Shareholders of the former Old York Road Bancorp in Pennsylvania have learned the joys of double dipping.
Last December, the community bank agreed to sell to Midlantic Corp., Edison, N.J. Seven months later, Midlantic itself was bought by PNC Bank Corp., Pittsburgh. And Old York shareholders who held on for the ride saw their investments soar a whopping 262%.
"For the shareholders of Old York Road, it was a very, very, very good one-two punch," said Christopher Quackenbush, principal at Sandler O'Neill & Partners.
As the merger scene heats up, community bank directors and managers are on the lookout for such double dips - deals with banks that eventually end up as takeover bait themselves.
If shareholders of the original bank hold onto stock throughout the string of sales, they often reap far more than they would have by accepting cash at the first sale.
Bank directors and shareholders are licking their chops over recent cases such as Old York and Northeast Federal Corp., whose buyer, Shawmut National Corp., is being bought by Fleet Financial Group. Many community banks are pestering investment bankers and analysts about getting in on the action.
"We are seeing people right now that want to explore the double dip," said Steve Hovde, executive vice president of Hovde Financial in Chicago. "People are becoming clear believers in the double-dip opportunities and that in the long term it will have greater value for their shareholders than a simple cash deal up front."
The burst of interest stems from a change in the attitude of bankers, who are realizing that a sale of their bank is still an investment, rather than just an exit from the business, Mr. Quackenbush said.
"When you sell your company, you're making one of the biggest investments of your life," Mr. Quackenbush said. "There are times when cash is a great thing, but there are times when if you can get a great stock on the other end that has some upside potential, that can be very attractive."
In fact, industry observers say, some bankers and directors are even willing to accept a slightly lower stock offer from one party instead of cash or stock from another because "there's some real clear sex appeal to the buyer's paper," said John Carusone, president of Hartford's Bank Analysis Center.
"A lot of these smaller community institutions don't have a prayer of being acquired by a major institution but may view an intermediate acquirer as a logical migration point," Mr. Carusone said.
Such was the case with Old York. The $226 million-asset bank agreed to sell to Midlantic for about $28.25 million, or $10 per share in stock. Up to 49% of Old York's outstanding shares could have been exchanged for cash, but few were, according to officials at Sandler O'Neill who worked with Old York on the transaction.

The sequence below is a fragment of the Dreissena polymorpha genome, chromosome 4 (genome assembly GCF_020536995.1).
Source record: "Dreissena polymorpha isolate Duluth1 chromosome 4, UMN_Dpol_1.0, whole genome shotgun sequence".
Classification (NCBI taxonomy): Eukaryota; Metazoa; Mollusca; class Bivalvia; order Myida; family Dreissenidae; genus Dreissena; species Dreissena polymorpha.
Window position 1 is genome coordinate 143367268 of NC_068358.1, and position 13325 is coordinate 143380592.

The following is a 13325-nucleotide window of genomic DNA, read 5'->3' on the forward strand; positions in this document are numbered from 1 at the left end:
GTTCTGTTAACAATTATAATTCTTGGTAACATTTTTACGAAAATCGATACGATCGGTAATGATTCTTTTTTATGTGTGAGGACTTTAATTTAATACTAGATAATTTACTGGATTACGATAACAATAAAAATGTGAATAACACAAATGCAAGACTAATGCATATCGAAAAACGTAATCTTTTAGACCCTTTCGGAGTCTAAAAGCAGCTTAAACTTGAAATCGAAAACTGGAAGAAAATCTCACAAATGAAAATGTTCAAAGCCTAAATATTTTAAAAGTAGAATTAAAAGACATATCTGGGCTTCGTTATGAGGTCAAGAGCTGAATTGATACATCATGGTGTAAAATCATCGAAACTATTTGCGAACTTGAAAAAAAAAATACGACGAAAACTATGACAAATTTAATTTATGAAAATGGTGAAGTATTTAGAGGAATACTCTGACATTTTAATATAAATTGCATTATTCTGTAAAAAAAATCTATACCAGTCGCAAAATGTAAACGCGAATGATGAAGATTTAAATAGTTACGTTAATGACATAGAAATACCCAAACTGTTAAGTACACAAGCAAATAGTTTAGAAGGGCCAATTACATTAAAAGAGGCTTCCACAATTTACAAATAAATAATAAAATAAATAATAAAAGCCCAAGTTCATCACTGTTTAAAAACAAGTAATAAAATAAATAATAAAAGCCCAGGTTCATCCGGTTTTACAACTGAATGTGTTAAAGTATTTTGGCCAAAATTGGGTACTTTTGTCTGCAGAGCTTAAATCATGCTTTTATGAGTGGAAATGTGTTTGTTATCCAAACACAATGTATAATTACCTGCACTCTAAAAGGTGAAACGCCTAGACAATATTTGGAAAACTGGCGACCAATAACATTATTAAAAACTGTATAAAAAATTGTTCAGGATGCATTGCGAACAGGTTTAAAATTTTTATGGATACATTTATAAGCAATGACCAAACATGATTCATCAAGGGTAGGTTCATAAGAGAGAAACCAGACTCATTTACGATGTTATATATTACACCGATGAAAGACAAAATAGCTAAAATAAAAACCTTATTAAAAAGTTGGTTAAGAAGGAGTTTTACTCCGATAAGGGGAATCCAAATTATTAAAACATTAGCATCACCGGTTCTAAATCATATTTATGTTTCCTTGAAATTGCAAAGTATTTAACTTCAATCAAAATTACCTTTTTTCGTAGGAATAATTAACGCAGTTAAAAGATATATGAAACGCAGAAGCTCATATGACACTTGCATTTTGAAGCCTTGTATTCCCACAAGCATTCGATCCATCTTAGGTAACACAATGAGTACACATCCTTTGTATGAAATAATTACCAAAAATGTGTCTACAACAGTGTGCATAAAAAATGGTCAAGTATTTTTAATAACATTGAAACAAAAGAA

When Midlantic was bought by PNC in July for $3 billion, or $55.09 per share in stock, an investor who bought one share of Old York on Dec. 29 at $7.25, and held onto the stock through the two acquisitions, wound up with a piece of paper worth $18.97.
Such long-term possibilities were on the mind of J. Allen Kosowsky when Shelton Bancorp in Connecticut agreed to sell to Waterbury-based Webster Financial Corp. last month. That's because like many analysts, the Shelton vice chairman expects Webster to sell, too.
"It's something that I considered," Mr. Kosowsky said. "I felt that Webster was a fine merger partner and believed that somewhere down the road, they might decide to combine with a larger organization."
The double dip isn't a new phenomenon to banking. A classic situation might have seen a $200 million-asset institution sell to a $400 million bank, which would in turn be bought by a $2 billion-asset bank.
The concept is still the same, but analysts say deals are now fast and furious, and in a higher size range, especially with active buyers of community banks, such as Midlantic or First Fidelity Bancorp., suddenly placed on the auction block.
"Because of the increased activity in the industry, there's a higher probability that is going to happen," said Thomas G. Rudkin, managing director of Advest Inc. "The large buyers are now the large sellers."
Expectations for more payoffs remain high because parts of the country are still overbanked and ripe for consolidation, analysts say. And many regional institutions are now seen as targets.
"A lot of these intermediate companies are not going to walk into the 21st century as independents," Mr. Carusone said. "A sale to one of those institutions today could mean future rewards in two or three years."
But observers cautioned against basing decisions too much on a hope for a double dip. Final decisions must still be based on the value and structure of the deal, the fundamentals of the buyer, and the immediate benefits to shareholders, they say.
"It's something that is brought up, but you can never make it part of an offer," Mr. Rudkin said of double dips. "It'd be nice, but if you plan on it, it'll never happen. If you don't, sometimes it does."
"The second deal is just the gravy," said Peter J. Ostrowski, managing director of Ostrowski & Co. in New York. "You've got to get the meat and potatoes in the first deal and you've got to get a legitimate price and you've got to be comfortable with the stock you're getting."